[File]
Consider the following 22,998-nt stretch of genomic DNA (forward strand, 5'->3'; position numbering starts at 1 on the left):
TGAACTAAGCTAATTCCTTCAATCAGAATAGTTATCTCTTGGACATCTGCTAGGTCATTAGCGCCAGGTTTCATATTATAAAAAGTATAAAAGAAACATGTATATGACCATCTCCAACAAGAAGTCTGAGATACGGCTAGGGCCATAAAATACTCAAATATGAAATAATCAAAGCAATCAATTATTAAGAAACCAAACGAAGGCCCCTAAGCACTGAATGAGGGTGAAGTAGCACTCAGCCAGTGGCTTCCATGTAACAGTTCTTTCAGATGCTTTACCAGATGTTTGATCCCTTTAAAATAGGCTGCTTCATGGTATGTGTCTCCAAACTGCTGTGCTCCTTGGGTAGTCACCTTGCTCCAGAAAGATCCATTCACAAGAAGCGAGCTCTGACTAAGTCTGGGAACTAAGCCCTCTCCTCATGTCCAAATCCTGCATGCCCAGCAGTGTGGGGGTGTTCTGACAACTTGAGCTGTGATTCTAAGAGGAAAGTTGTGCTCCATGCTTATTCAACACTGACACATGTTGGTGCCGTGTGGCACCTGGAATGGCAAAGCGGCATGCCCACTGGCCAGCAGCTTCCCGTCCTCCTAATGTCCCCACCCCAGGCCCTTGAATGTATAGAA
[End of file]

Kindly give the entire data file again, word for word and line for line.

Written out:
Consider the following 22,998-nt stretch of genomic DNA (forward strand, 5'->3'; position numbering starts at 1 on the left):
TGAACTAAGCTAATTCCTTCAATCAGAATAGTTATCTCTTGGACATCTGCTAGGTCATTAGCGCCAGGTTTCATATTATAAAAAGTATAAAAGAAACATGTATATGACCATCTCCAACAAGAAGTCTGAGATACGGCTAGGGCCATAAAATACTCAAATATGAAATAATCAAAGCAATCAATTATTAAGAAACCAAACGAAGGCCCCTAAGCACTGAATGAGGGTGAAGTAGCACTCAGCCAGTGGCTTCCATGTAACAGTTCTTTCAGATGCTTTACCAGATGTTTGATCCCTTTAAAATAGGCTGCTTCATGGTATGTGTCTCCAAACTGCTGTGCTCCTTGGGTAGTCACCTTGCTCCAGAAAGATCCATTCACAAGAAGCGAGCTCTGACTAAGTCTGGGAACTAAGCCCTCTCCTCATGTCCAAATCCTGCATGCCCAGCAGTGTGGGGGTGTTCTGACAACTTGAGCTGTGATTCTAAGAGGAAAGTTGTGCTCCATGCTTATTCAACACTGACACATGTTGGTGCCGTGTGGCACCTGGAATGGCAAAGCGGCATGCCCACTGGCCAGCAGCTTCCCGTCCTCCTAATGTCCCCACCCCAGGCCCTTGAATGTATAGAA